The primary aim of the present study is to extend discussions of navigating an emerging transgender or gender nonconforming (TGNC) identity during youth and young adulthood in a society in which TGNC identities remain invisible and marginalized. Participants include 13 racially/ethnically diverse TGNC young adults ages 18–29 in the United States. Constructivist grounded theory methods were used to collect, analyze, and interpret data. Navigating a TGNC Identity in the Dark emerged as a journey from initial recognition of an existing, but unidentifiable, difference toward awareness and acceptance of a TGNC identity. Analyses revealed six themes associated with navigating identity: Moving from Uncertainty to Knowing, Recognizing Self in Others, Finding Me, Explaining Work, Struggling for Authenticity, and Evolving Self-Acceptance. Narratives highlighted the complex journeys toward authenticity that included pervasive oppression. Findings from my study can be used to inform clinical work aimed at supporting TGNC individuals as they recognize and make meaning of their TGNC identities. Moreover, findings underscore the importance of increasing the level of visibility and affirmation of a range of TGNC identities and experiences in dominant institutions (e.g., media, schools, health care) in the lives of youth as a way to facilitate self-understanding and acceptance at earlier ages and with fewer obstacles.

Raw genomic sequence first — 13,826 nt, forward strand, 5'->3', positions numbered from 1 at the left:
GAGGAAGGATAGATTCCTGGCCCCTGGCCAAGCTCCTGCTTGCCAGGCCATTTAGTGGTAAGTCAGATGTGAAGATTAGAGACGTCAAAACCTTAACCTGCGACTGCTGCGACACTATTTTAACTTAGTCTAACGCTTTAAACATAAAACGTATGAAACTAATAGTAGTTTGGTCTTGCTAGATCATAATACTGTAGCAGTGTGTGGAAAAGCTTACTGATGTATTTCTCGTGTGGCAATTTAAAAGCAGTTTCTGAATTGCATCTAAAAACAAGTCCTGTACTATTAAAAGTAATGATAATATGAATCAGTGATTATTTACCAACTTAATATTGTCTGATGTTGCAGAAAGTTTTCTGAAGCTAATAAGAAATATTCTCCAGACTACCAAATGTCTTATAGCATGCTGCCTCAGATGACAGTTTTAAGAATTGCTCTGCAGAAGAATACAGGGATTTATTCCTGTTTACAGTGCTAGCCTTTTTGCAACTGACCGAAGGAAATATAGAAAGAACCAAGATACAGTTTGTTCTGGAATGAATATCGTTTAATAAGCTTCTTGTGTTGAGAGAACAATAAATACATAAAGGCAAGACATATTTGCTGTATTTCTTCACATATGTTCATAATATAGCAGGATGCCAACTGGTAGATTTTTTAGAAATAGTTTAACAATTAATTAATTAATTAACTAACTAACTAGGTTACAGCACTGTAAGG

Sex Roles – Springer Journals
Published: Mar 4, 2016
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